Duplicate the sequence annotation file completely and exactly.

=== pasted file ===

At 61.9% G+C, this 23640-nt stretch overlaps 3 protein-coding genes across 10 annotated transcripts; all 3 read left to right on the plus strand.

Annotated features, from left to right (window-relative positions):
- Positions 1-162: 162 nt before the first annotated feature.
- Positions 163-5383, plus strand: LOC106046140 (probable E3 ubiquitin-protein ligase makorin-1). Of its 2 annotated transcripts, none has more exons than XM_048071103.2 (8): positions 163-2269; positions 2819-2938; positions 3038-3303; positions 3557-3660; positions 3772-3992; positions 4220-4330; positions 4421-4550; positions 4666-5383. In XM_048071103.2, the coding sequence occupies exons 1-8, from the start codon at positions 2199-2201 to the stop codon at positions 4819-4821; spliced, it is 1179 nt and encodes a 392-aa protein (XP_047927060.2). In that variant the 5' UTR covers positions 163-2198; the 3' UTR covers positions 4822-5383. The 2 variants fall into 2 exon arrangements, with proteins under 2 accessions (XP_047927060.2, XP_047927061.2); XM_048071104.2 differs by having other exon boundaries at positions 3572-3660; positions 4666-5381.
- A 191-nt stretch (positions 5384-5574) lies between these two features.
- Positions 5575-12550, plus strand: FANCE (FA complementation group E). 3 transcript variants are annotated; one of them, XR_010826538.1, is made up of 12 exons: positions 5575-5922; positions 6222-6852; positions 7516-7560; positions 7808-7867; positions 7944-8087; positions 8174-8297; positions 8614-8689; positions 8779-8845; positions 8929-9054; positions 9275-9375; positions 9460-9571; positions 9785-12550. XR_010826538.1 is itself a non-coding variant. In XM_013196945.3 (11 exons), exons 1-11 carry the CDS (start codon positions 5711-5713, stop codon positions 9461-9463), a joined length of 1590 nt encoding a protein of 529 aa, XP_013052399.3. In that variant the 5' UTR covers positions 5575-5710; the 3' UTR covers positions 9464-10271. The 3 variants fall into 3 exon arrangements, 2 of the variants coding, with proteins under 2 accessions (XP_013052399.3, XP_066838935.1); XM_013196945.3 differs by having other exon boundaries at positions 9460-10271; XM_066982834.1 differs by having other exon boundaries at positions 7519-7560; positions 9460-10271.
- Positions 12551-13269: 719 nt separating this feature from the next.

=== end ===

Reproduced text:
At 61.9% G+C, this 23640-nt stretch overlaps 3 protein-coding genes across 10 annotated transcripts; all 3 read left to right on the plus strand.

Annotated features, from left to right (window-relative positions):
- Positions 1-162: 162 nt before the first annotated feature.
- Positions 163-5383, plus strand: LOC106046140 (probable E3 ubiquitin-protein ligase makorin-1). Of its 2 annotated transcripts, none has more exons than XM_048071103.2 (8): positions 163-2269; positions 2819-2938; positions 3038-3303; positions 3557-3660; positions 3772-3992; positions 4220-4330; positions 4421-4550; positions 4666-5383. In XM_048071103.2, the coding sequence occupies exons 1-8, from the start codon at positions 2199-2201 to the stop codon at positions 4819-4821; spliced, it is 1179 nt and encodes a 392-aa protein (XP_047927060.2). In that variant the 5' UTR covers positions 163-2198; the 3' UTR covers positions 4822-5383. The 2 variants fall into 2 exon arrangements, with proteins under 2 accessions (XP_047927060.2, XP_047927061.2); XM_048071104.2 differs by having other exon boundaries at positions 3572-3660; positions 4666-5381.
- A 191-nt stretch (positions 5384-5574) lies between these two features.
- Positions 5575-12550, plus strand: FANCE (FA complementation group E). 3 transcript variants are annotated; one of them, XR_010826538.1, is made up of 12 exons: positions 5575-5922; positions 6222-6852; positions 7516-7560; positions 7808-7867; positions 7944-8087; positions 8174-8297; positions 8614-8689; positions 8779-8845; positions 8929-9054; positions 9275-9375; positions 9460-9571; positions 9785-12550. XR_010826538.1 is itself a non-coding variant. In XM_013196945.3 (11 exons), exons 1-11 carry the CDS (start codon positions 5711-5713, stop codon positions 9461-9463), a joined length of 1590 nt encoding a protein of 529 aa, XP_013052399.3. In that variant the 5' UTR covers positions 5575-5710; the 3' UTR covers positions 9464-10271. The 3 variants fall into 3 exon arrangements, 2 of the variants coding, with proteins under 2 accessions (XP_013052399.3, XP_066838935.1); XM_013196945.3 differs by having other exon boundaries at positions 9460-10271; XM_066982834.1 differs by having other exon boundaries at positions 7519-7560; positions 9460-10271.
- Positions 12551-13269: 719 nt separating this feature from the next.